Antidepressant sales have been rising for many years in Western countries, as regular Neuroskeptic readers  will remember.Most of the studies on antidepressant use come from the USA and the UK, although the pattern also seems to hold for other European countries. The rapid rise of antidepressants from niche drugs to mega-sellers is perhaps the single biggest change in the way medicine treats mental illness since the invention of psychiatric drugs.But while a rise in sales has been observed ........ Read more »

Lockhart, P. and Guthrie, B. (2011) Trends in primary care antidepressant prescribing 1995–2007. British Journal of General Practice. info:/

  • September 11, 2011
  • 01:49 PM
  • 546 views

Neuroscience Fails Stats 101?

by Neuroskeptic in Neuroskeptic

According to a new paper, a full half of neuroscience papers that try to do a (very simple) statistical comparison are getting it wrong: Erroneous analyses of interactions in neuroscience: a problem of significance.Here's the problem. Suppose you want to know whether a certain 'treatment' has an affect on a certain variable. The treatment could be a drug, an environmental change, a genetic variant, whatever. The target population could be animals, humans, brain cells, or anything else.So you giv........ Read more »

  • September 1, 2011
  • 03:06 AM
  • 875 views

Men, Women and Spatial Intelligence

by Neuroskeptic in Neuroskeptic

Do men and women differ in their cognitive capacities? It's been a popular topic of conversation since as far back as we have records of what people were talking about.While it's now (almost) generally accepted that men and women are at most only very slightly different in average IQ, there are still a couple of lines of evidence in favor of a gender difference.First, there's the idea that men are more variable in their intelligence, so there are more very smart men, and also more very stupid on........ Read more »

Hoffman M, Gneezy U, & List JA. (2011) Nurture affects gender differences in spatial abilities. Proceedings of the National Academy of Sciences of the United States of America. PMID: 21876159  

  • August 21, 2011
  • 08:32 AM
  • 761 views

Is Sleep Brain Defragmentation?

by Neuroskeptic in Neuroskeptic

After a period of heavy use, hard disks tend to get 'fragmented'. Data gets written all over random parts of the disk, and it gets inefficient to keep track of it all.


That's why you need to run a defragmentation program occasionally. Ideally, you do this overnight, while you're asleep, so it doesn't stop you from using the computer.

A new paper from some Stanford neuroscientists argues that the function of sleep is to reorganize neural connections - a bit like a disk defrag for the brain - a........ Read more »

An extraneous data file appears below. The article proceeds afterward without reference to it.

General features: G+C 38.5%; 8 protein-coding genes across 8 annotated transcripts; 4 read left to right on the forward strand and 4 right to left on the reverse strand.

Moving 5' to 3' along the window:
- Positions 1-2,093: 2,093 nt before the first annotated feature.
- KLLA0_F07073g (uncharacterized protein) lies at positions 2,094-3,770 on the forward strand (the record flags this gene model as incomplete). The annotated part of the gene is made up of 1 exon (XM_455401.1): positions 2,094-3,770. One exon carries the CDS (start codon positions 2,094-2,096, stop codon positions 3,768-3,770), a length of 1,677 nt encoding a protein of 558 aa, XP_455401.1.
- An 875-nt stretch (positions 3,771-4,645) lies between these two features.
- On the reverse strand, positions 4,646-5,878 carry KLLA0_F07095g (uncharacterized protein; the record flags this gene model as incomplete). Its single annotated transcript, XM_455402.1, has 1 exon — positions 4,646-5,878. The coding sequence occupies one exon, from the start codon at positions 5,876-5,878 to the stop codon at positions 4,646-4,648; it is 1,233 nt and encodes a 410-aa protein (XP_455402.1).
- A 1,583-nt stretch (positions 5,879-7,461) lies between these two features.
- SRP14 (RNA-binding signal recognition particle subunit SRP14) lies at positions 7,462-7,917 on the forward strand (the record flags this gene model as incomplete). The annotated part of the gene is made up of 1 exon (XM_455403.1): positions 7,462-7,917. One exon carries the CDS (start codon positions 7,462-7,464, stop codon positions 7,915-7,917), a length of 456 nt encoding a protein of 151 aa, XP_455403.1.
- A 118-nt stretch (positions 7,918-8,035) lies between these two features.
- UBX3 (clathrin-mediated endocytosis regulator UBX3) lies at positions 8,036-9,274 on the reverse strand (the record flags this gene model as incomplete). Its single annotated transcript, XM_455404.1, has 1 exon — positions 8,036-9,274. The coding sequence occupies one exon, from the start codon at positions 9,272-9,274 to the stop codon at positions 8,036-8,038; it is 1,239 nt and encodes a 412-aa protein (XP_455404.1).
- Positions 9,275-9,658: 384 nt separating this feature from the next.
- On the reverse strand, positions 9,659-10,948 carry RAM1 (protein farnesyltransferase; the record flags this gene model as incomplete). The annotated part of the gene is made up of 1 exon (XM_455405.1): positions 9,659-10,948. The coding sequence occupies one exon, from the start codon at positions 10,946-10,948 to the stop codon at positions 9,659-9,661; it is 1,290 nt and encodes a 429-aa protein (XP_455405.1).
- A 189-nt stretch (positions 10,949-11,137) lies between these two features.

Wang G, Grone B, Colas D, Appelbaum L, & Mourrain P. (2011) Synaptic plasticity in sleep: learning, homeostasis and disease. Trends in neurosciences. PMID: 21840068  

  • August 19, 2011
  • 03:40 AM
  • 749 views

The Ethics of Forgetfulness Drugs

by Neuroskeptic in Neuroskeptic

Drugs that could modify or erase memories could soon be possible. We shouldn't rush to judge them unethical, says a Nature opinion piece by Adam Kolber, of the Neuroethics & Law Blog.

The idea of a pill that could make you forget something, or that could modify the emotional charge of a past experience, does seem rather disturbing.

Yet experiments on animals have gone a long to revealing the molecular mechanisms behind the formation and maintanence of memory traces. Much of the early work ........ Read more »

  • August 17, 2011
  • 03:29 AM
  • 961 views

Pharmaceutical Company Threatens Blogger

by Neuroskeptic in Neuroskeptic

Boiron, a multinational pharmaceutical company, have threatened an Italian blogger with legal action, the BMJ reports.

Many people are concerned when big pharmaceutical companies do this kind of thing. So I don't think we should make any exception merely because Boiron's pharmaceuticals happen to be homeopathic ones.

Samuel Riva, who blogs (in Italian) at blogzero.it, put up some articles critical of homeopathy
which included pictures of Boiron’s blockbuster homoeopathic product Oscillococci........ Read more »

  • August 15, 2011
  • 03:22 AM
  • 993 views

A Ghostwriter Speaks

by Neuroskeptic in Neuroskeptic

PLoS ONE offers the confessions of a former medical ghostwriter: Being the Ghost in the Machine.


The article (which is open access and short, so well worth a read) explains how Linda Logdberg became a medical writer; what excited her about the job; what she actually did; and what made her eventually give it up.

Ghostwriting of course has a bad press at the moment and it's recently been banned by some leading research centres. Ghostwriting certainly is concerning, because of what it implies ab........ Read more »

  • August 11, 2011
  • 03:15 AM
  • 879 views

Do We Need Placebos?

by Neuroskeptic in Neuroskeptic

A news feature in Nature asks whether placebo controls are always a good idea: Why Fake It?